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Judi Dench slams The Crown's 'crude sensationalism,' calls for Netflix to add disclaimer
Dame Judi Dench is joining in on criticism against The Crown ahead of its new season, calling on Netflix to add a disclaimer noting it's a "fictionalised" depiction of the royal family.
Dench, who played Queen Elizabeth I in Shakespeare in Love, in a letter to The Times (via CNN) raised concerns about the upcoming fifth season of The Crown and how accurate it will be to history. The season, which premieres in November, is expected to take place in the 1990s and cover events like the divorce of Princess Diana and Prince Charles.
"The closer the drama comes to our present times, the more freely it seems willing to blur the lines between historical accuracy and crude sensationalism," Dench wrote.
Dench went on to say that while many viewers understand The Crown is a "brilliant but fictionalised account of events," she fears "a significant number of viewers, particularly overseas, may take its version of history as being wholly true," so she called for Netflix to add a disclaimer making this clear.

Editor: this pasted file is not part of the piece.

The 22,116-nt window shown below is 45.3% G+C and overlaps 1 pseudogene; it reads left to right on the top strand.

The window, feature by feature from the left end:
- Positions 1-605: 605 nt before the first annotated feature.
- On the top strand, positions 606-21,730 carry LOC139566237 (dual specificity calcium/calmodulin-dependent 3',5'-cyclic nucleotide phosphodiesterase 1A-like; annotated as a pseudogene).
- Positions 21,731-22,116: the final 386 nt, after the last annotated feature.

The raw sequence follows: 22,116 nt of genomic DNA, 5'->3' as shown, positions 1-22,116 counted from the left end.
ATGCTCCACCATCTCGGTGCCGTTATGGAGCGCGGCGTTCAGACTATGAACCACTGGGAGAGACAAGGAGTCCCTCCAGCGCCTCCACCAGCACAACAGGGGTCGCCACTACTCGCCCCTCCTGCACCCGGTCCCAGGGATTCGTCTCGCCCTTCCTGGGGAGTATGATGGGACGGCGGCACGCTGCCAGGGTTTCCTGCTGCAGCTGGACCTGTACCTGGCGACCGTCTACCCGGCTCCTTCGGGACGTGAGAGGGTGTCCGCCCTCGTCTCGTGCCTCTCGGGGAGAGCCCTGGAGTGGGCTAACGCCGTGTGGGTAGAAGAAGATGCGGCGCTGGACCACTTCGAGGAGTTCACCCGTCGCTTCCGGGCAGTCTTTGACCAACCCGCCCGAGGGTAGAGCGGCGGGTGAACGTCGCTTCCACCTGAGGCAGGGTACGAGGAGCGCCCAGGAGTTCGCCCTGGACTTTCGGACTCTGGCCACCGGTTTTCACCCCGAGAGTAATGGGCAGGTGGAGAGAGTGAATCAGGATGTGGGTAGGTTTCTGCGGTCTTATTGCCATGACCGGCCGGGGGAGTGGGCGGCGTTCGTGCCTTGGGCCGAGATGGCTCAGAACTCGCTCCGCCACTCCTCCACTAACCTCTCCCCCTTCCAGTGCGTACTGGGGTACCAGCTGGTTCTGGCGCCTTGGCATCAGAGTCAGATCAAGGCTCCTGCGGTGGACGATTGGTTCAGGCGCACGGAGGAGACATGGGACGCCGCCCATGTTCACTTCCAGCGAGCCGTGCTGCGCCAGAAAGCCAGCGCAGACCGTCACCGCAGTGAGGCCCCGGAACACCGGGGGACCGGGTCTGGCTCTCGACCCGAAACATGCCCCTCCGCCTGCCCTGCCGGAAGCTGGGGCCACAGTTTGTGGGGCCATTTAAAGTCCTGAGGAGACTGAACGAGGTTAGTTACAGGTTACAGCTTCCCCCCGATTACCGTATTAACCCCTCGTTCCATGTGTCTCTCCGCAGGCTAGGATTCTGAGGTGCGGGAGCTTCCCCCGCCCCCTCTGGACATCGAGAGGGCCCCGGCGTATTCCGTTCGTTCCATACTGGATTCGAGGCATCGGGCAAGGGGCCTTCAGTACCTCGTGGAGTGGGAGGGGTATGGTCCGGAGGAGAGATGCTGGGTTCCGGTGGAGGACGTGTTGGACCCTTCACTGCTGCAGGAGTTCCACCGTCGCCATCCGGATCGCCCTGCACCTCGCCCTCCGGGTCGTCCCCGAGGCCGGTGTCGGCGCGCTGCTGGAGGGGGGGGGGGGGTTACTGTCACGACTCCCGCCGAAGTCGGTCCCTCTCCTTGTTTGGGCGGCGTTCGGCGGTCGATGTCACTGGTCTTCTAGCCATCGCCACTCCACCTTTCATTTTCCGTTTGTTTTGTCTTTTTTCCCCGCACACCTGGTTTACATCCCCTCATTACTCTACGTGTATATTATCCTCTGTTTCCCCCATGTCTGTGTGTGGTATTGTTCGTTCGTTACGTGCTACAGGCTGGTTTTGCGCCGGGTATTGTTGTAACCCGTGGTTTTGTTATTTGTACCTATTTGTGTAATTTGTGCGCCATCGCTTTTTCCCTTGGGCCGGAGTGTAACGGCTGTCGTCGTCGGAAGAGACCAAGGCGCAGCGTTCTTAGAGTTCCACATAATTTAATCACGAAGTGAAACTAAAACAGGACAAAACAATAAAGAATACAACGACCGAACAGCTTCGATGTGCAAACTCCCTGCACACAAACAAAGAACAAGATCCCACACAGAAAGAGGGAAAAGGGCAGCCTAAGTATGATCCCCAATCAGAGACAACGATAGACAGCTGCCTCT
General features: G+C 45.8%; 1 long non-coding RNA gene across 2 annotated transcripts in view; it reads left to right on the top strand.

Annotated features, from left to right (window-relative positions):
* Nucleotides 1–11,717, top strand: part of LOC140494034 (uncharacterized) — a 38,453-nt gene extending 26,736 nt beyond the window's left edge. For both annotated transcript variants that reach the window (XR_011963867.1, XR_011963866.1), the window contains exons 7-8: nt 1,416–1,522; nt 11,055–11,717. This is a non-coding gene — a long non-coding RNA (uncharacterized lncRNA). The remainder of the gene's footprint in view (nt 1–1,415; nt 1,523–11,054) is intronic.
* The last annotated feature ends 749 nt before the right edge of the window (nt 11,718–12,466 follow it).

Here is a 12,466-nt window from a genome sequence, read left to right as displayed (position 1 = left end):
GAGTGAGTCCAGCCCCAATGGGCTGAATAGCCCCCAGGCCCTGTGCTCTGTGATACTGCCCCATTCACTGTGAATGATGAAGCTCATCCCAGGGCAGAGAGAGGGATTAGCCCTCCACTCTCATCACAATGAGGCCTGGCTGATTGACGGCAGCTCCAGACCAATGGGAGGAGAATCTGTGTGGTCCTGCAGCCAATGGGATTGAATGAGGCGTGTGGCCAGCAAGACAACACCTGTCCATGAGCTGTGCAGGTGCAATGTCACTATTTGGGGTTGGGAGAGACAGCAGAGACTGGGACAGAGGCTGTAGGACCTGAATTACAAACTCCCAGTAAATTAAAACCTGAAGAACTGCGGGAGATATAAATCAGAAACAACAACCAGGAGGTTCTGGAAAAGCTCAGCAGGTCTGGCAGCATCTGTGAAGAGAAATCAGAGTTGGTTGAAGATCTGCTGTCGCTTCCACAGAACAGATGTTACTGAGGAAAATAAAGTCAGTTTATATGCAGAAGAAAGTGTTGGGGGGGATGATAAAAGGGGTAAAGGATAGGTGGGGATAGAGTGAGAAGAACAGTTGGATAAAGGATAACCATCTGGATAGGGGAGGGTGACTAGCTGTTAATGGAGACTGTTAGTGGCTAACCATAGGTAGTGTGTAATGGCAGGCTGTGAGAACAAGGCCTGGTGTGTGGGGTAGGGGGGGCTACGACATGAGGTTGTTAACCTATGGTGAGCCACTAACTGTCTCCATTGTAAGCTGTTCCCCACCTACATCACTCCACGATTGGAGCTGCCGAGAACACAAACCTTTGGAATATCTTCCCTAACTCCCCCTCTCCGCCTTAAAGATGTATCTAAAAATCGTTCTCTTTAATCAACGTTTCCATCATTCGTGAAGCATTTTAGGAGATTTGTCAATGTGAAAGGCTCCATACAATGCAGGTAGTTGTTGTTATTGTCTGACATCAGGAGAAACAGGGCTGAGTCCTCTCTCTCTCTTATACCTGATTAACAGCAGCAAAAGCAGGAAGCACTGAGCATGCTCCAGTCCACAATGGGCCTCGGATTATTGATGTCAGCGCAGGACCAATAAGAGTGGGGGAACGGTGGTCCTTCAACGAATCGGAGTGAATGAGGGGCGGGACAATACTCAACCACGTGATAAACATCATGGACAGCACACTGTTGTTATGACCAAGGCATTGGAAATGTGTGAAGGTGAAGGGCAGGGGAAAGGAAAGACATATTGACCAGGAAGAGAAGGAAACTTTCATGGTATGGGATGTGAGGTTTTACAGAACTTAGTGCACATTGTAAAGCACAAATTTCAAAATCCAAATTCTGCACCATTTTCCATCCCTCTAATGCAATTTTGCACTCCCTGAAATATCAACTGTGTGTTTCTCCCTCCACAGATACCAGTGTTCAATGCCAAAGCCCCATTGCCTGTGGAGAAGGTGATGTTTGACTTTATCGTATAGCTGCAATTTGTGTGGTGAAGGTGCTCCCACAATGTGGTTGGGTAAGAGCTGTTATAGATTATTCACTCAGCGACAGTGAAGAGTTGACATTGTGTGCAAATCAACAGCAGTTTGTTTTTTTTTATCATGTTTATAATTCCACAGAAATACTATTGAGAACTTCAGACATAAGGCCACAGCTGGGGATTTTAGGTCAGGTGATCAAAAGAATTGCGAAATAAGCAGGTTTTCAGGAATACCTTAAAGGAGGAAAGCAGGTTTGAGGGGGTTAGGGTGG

"Given some of the wounding suggestions apparently contained in the new series — that King Charles plotted for his mother to abdicate, for example, or once suggested his mother's parenting was so deficient that she might have deserved a jail sentence — this is both cruelly unjust to the individuals and damaging to the institution they represent," Dench continues.
A report from theTelegraph recently said Buckingham Palace has "moved to protect the reputation" of King Charles as Netflix "prepares to dramatise the 'all out war' of his marriage to Diana" in the new season. Former British prime minister John Major also recently criticized the show to The Mail over a reported "nonsense" scene suggesting Charles plotted to oust the queen. Netflix has defended the series as a "fictional dramatisation."